Many people dream of living the life Martin Jacobson is currently enjoying; travelling to different events around the world, eating well, partying, having fun, and earning money, but it’s not as simple as it sounds. At this level, you have to be good, and I mean really, really good. Otherwise you won’t be doing it for long. The many players who work hard at it but don’t seem to get anywhere could do with a tip or two from the chef-turned-poker pro. So, what is it that the Swede has done to his game to bring him to this point? “I used to play a very high variance style of poker where you basically either make a final table or you bust pretty early on. It might sound stupid,” says Jacobson. “Lately I’ve tried to play a low variance style where you try to avoid the really big pots and flips; they’re unavoidable in some spots, but if you can avoid them it’s always nice because you don’t really want to flip for your tournament life in a soft field. I try to play many small pots and chip up that way.” Jacobson refrains from mentioning any names when it comes to talking about the players who have challenged him in the past but says that the opponents he respects the most and finds the toughest to play against are normally creative players that are very good at balancing their ranges and maximising the value out of each hand without chasing too many pots. “It’s a fine line between a genius and a ‘spewtard’ and there are very few who master this playing style without getting out of line too often,” he says.

Just a Matter of Time

Born in Sweden, Jacobson, like many other professional poker players, has recently moved to the UK and is currently looking for a permanent residence in London. “I will still spend a lot of time travelling around the live circuit so London suits me great considering its location and all the direct flights,” he says. A convenient base is pretty important when you take a look at Jacobson’s poker schedule for the coming (and recent) months; EPT London, WSOPE, EPT San Remo etc.. “Theres always a live tournament somewhere in the world these days,” says Jacobson, “So if you don’t want to be on the road full-time you have to prioritise where you’re going. Later this year I’m planning on going to Prague for the WPT and EPT and then maybe Vegas for the third event in the EPIC Poker League right before Christmas.”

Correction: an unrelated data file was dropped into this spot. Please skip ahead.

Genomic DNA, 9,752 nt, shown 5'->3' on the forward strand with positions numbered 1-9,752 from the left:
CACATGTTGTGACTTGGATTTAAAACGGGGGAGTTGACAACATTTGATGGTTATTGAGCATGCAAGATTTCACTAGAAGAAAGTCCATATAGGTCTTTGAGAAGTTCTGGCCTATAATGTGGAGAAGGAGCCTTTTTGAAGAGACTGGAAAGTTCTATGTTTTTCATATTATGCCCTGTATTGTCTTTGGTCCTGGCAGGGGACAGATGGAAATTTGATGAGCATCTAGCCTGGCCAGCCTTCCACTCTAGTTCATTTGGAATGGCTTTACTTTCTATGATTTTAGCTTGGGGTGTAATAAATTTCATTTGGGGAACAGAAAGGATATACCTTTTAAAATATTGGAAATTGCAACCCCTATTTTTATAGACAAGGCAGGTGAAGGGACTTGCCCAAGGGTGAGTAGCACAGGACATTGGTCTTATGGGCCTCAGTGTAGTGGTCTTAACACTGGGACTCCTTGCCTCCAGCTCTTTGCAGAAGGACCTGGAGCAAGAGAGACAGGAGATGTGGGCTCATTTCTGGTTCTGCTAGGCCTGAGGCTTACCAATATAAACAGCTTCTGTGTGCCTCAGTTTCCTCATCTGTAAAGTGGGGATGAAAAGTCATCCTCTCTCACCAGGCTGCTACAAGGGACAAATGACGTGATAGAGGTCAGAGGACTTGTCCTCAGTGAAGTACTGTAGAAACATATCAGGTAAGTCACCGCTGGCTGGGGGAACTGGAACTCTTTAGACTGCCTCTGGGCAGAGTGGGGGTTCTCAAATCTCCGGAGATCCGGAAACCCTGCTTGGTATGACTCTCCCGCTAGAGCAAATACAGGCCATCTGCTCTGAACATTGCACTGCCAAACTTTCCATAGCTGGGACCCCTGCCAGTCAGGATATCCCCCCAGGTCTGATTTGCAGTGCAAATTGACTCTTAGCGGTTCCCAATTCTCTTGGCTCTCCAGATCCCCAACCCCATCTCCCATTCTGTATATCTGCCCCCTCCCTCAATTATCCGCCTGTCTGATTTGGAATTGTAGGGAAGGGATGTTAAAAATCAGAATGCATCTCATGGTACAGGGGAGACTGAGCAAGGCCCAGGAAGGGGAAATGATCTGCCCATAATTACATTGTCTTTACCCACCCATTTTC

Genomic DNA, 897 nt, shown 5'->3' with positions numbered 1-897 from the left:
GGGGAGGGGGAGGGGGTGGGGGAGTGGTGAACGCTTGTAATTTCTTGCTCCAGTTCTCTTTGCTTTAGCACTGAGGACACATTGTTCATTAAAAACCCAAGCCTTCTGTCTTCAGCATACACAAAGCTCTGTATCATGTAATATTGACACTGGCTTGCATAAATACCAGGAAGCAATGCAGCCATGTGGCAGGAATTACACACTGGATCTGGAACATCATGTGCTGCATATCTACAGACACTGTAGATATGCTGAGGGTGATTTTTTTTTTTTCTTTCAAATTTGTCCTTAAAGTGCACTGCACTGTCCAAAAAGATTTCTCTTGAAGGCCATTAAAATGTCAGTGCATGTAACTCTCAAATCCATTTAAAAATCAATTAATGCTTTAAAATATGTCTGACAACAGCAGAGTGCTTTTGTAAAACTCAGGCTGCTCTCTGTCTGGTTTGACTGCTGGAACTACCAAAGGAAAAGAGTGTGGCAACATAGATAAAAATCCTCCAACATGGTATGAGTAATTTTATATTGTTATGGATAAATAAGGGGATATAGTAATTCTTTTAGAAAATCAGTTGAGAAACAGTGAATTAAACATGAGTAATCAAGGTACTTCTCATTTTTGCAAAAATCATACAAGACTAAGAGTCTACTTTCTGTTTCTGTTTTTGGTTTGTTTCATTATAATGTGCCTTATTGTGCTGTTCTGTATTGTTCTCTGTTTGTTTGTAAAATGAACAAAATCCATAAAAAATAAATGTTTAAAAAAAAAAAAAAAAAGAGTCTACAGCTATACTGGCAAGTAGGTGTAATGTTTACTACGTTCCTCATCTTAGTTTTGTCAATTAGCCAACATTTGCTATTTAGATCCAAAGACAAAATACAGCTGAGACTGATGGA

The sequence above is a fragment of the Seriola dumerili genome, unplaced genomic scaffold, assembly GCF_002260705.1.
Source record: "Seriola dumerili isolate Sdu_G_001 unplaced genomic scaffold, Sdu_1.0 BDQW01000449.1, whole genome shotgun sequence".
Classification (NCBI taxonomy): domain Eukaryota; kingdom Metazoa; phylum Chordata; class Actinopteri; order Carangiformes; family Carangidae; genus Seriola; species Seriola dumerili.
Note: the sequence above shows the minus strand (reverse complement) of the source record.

Jacobson attends all of these events off his own back but, according to the pro, sponsorship is something he would be interested in. He says, “I have always managed to finance my poker expenses myself. I don’t have any sponsor at the moment but I could definitely see myself representing a poker site in the future.” Poker sites be on your guard as if, for some reason, the Swede has not already proved himself, it won’t be long before he does. “I don’t think there’s much you can do but try to play your best and just keep playing,” he says. “For every final table I make I feel more and more relaxed and experienced in the situation I’m in. This works to my advantage in order to play better and make fewer mistakes than more inexperienced players that might not perform their best due to nervousness.”

Such a busy schedule makes it even more likely that one of these days the Swede’s name will be in poker headlines and not just for yet another final table, but for the title, the gold, and all the glory that goes with it. Only then will justice be done. ♠